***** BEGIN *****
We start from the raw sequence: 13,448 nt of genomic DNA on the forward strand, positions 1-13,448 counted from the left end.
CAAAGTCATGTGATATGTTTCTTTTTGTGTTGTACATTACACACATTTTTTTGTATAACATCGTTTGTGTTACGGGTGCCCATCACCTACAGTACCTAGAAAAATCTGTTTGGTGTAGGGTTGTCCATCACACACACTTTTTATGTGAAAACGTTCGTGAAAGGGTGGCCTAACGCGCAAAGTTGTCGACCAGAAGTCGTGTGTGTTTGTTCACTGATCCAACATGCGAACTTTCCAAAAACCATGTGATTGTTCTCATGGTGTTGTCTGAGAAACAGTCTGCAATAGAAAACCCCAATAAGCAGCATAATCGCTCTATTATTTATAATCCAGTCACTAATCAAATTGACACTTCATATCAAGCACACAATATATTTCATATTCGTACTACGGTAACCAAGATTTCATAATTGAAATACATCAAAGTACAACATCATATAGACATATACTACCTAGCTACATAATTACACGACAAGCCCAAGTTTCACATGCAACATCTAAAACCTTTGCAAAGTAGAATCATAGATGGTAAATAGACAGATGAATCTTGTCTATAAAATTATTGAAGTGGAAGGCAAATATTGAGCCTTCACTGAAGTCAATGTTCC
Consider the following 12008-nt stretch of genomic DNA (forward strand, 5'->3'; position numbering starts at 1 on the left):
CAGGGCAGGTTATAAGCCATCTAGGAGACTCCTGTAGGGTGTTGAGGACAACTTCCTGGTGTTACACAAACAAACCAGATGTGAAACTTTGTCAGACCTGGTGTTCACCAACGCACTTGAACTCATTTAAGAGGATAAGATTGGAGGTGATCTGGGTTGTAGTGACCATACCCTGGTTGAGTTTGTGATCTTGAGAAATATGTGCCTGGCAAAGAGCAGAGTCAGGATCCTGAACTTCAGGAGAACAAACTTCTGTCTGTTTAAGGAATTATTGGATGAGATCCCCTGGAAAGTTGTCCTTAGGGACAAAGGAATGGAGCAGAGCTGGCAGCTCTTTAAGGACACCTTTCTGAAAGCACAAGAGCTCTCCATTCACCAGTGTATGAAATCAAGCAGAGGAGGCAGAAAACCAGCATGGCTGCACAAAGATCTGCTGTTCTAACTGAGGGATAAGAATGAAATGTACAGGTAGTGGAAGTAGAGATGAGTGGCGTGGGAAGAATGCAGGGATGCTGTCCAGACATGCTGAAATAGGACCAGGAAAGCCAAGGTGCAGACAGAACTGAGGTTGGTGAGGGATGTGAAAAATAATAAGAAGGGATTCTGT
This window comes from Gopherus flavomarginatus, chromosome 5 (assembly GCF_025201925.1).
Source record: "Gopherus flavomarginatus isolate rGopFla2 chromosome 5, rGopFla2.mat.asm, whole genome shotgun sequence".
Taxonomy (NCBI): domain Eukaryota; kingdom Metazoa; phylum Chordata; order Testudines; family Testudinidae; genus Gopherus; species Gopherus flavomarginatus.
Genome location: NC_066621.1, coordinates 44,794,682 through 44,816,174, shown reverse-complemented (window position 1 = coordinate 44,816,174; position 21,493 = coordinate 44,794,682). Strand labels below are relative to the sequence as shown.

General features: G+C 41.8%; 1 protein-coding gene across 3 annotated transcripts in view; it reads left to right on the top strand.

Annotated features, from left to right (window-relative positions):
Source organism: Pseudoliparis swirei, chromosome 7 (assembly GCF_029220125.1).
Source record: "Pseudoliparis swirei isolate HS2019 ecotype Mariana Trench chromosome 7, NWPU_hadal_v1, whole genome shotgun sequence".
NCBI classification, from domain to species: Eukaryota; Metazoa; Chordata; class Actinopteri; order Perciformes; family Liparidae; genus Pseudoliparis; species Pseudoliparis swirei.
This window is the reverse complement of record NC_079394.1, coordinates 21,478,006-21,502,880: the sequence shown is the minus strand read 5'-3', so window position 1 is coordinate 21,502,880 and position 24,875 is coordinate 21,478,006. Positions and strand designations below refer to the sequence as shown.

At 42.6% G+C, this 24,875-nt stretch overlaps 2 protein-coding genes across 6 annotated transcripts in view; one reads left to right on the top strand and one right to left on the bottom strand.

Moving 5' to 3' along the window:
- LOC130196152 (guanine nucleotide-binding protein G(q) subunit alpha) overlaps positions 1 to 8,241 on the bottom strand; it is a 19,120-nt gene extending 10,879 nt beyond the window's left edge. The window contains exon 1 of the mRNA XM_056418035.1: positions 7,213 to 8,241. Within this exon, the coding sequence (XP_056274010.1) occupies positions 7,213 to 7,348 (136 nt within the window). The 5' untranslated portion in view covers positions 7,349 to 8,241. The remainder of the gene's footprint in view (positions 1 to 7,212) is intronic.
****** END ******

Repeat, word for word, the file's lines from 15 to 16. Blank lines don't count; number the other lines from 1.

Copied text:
At 42.6% G+C, this 24,875-nt stretch overlaps 2 protein-coding genes across 6 annotated transcripts in view; one reads left to right on the top strand and one right to left on the bottom strand.

Moving 5' to 3' along the window: